Add ash and rain water. Filter it and mix with colour from fermented Hom. Add calcium hydroxide and mix it again and you will ... bind it and soak in rain water in big bucket for 72 hours. You will get green colour, leave old leaf and stem and put the new ... You will get navy colour, filter it and keep the fermented water. After that, add a calcium hydroxide and mix it and filter it ... 1. Pick a cotton textile to soak in bucket with clean water. After that, dry it with sunlight. 2. Put the dry textile into the ...
Toilets and rain water available. Cobbler Hill: 10 sites with toilets and rain water close to Blowhole Beach. Can be exposed ... Stringybark: A sheltered forest setting with 16 sites, hot showers, toilets and rain water. Sites available for caravans and ... 25 sites, toilets and rain water available. Sites available for caravans and camp trailers. No powered sites available. ... A hikers' hut and rainwater tank have been erected at this site. Approaching the cove at the mouth of Deep Creek. Looking south ...
Rainwater, Mary. "Death row inmate: No justice by execution." Rapid City Journal. May 5, 2010. Retrieved on May 9, 2010. "are ... However, the town of Livingston is about 10 mi (16 km) east of Lake Livingston, which is the largest drinking-water reservoir ...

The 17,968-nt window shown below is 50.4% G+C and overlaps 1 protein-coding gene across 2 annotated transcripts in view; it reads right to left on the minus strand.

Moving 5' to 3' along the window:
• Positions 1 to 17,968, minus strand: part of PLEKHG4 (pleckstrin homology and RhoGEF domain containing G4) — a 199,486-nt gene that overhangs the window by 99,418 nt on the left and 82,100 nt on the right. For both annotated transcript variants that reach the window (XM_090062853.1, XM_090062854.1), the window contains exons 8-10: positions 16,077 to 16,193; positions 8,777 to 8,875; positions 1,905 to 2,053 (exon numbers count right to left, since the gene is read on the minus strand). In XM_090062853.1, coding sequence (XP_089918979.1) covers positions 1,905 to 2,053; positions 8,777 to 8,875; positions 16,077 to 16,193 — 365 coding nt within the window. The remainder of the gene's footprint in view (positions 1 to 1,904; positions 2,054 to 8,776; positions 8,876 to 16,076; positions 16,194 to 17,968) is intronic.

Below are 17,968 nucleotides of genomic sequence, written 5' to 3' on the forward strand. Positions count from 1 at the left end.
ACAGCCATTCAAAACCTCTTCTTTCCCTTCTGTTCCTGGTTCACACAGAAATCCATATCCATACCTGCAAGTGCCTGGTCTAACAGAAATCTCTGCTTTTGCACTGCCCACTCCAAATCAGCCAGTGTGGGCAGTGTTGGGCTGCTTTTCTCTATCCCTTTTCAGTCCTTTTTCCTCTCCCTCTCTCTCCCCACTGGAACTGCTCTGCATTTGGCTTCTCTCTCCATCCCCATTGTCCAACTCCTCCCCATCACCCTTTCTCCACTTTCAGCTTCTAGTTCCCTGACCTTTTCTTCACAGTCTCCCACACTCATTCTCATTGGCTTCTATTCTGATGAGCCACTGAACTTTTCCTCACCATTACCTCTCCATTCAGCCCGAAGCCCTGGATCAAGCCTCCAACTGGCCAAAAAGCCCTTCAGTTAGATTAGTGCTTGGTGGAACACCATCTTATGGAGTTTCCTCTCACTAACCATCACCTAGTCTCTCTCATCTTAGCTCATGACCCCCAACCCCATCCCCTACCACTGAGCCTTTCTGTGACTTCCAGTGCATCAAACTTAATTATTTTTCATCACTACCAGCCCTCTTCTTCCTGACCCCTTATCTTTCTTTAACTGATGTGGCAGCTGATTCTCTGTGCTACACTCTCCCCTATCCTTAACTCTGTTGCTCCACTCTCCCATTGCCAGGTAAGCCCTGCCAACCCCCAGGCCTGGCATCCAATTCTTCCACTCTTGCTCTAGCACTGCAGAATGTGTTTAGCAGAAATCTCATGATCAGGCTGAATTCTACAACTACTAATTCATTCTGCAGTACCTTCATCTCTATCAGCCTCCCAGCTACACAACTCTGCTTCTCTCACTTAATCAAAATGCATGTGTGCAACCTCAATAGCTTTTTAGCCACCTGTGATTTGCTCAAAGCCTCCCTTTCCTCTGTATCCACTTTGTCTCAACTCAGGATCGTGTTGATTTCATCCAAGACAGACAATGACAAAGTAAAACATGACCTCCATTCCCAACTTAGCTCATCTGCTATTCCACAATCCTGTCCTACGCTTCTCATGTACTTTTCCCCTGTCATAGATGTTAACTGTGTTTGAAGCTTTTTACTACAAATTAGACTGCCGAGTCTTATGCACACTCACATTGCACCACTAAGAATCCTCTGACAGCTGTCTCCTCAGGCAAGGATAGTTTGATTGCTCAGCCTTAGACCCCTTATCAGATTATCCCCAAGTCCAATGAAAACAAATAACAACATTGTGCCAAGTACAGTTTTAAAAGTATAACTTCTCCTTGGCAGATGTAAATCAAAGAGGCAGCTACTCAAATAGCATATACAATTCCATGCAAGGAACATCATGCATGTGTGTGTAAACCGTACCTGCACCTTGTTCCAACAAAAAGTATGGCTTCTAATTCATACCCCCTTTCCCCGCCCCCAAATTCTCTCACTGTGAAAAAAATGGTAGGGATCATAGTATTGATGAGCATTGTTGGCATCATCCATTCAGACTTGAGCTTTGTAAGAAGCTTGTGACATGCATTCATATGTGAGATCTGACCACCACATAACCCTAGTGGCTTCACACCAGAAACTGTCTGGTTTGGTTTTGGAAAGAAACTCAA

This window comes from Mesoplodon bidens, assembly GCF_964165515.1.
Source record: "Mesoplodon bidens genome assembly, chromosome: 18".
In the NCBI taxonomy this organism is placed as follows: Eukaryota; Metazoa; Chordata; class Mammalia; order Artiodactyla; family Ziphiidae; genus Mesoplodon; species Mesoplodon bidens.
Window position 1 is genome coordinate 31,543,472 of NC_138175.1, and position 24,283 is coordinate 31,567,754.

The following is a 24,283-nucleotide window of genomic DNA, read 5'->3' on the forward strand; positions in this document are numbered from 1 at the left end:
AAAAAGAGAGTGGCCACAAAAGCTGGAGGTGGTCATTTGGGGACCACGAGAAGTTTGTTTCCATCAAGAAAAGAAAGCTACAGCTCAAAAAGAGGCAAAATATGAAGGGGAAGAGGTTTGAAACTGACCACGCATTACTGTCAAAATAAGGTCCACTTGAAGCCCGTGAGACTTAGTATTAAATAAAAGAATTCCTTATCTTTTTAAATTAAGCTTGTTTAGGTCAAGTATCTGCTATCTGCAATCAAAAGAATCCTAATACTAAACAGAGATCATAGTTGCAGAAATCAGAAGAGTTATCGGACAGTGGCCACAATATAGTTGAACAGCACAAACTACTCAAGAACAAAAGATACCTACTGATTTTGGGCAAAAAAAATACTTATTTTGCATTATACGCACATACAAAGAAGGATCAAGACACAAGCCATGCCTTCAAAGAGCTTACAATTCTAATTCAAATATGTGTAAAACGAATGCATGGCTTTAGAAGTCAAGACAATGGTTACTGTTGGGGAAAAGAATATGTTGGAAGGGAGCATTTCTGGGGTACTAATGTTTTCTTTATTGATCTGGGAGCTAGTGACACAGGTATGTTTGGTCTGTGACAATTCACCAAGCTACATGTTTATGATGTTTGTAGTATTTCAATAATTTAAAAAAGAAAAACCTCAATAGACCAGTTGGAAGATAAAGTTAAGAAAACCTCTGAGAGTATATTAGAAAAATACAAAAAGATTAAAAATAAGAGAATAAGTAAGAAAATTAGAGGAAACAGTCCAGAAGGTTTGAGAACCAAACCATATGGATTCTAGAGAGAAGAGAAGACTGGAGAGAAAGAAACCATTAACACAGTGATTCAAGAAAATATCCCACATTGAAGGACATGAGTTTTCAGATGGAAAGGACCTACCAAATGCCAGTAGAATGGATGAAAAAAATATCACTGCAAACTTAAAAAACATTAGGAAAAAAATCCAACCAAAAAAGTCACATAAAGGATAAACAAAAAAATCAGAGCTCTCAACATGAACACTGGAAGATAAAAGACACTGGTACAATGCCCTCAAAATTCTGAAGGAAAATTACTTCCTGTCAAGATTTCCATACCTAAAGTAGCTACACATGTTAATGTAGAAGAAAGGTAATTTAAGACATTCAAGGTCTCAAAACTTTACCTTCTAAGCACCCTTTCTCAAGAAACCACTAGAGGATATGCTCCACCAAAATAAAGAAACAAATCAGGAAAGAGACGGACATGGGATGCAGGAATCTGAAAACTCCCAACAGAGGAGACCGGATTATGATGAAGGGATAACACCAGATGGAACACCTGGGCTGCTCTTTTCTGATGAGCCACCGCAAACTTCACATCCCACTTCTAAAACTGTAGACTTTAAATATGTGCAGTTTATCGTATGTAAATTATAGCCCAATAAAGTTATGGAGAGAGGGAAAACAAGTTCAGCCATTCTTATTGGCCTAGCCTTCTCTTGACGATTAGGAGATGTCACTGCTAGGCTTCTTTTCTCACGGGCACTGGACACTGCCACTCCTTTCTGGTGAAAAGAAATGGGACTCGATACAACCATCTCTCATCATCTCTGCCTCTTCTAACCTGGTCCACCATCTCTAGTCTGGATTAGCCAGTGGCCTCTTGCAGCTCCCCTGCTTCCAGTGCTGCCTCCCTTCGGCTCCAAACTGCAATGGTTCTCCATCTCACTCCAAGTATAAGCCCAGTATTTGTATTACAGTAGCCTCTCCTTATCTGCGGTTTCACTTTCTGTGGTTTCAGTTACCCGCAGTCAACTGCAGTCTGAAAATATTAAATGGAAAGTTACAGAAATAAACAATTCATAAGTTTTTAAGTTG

The term "water-wheel" is reserved, by definition, to wheels powered by flowing water, and should not be used for sakia wheels ... "The Persian Wheel revisited- Araghatta , Harvesting Rainwater". Rainwaterharvesting.wordpress.com. Retrieved 2016-05-28. Örjan ... The other difference is that a saqiya is lifting the water out of a well or a body of standing water, while the noria is placed ... Noria Water wheel Chain pump Scoop wheel Man engine "Water lifting devices". Retrieved 28 May 2016. "Qusayr 'Amra : Site ...
... techniques by Chennai Metrowater at their Anna Nagar Rain Centre, water shortages have been reduced significantly, and this has ... "Chennai Water Supply". Management of water supply during acute water scarcity in 2003 & 2004. Chennai Metropolitan Water Supply ... The city's ground water levels have been depleted to very low levels in many areas. Many residents buy their drinking water. An ... Moreover, newer projects like the Telugu Ganga canal project that brings water from water-surplus rivers like the Krishna river ...
Rainwater storage to deal with more frequent flooding rainfall - Changing to water permeable pavements, adding water-buffering ... Rainwater storage. For example, according to the International Water Management Institute, using small planting basins to ' ... Falling water tables and the resulting increase in the energy needed to pump water will make the practice of irrigation more ... Other strategies will be needed to make the most efficient use of water resources. For example, the International Water ...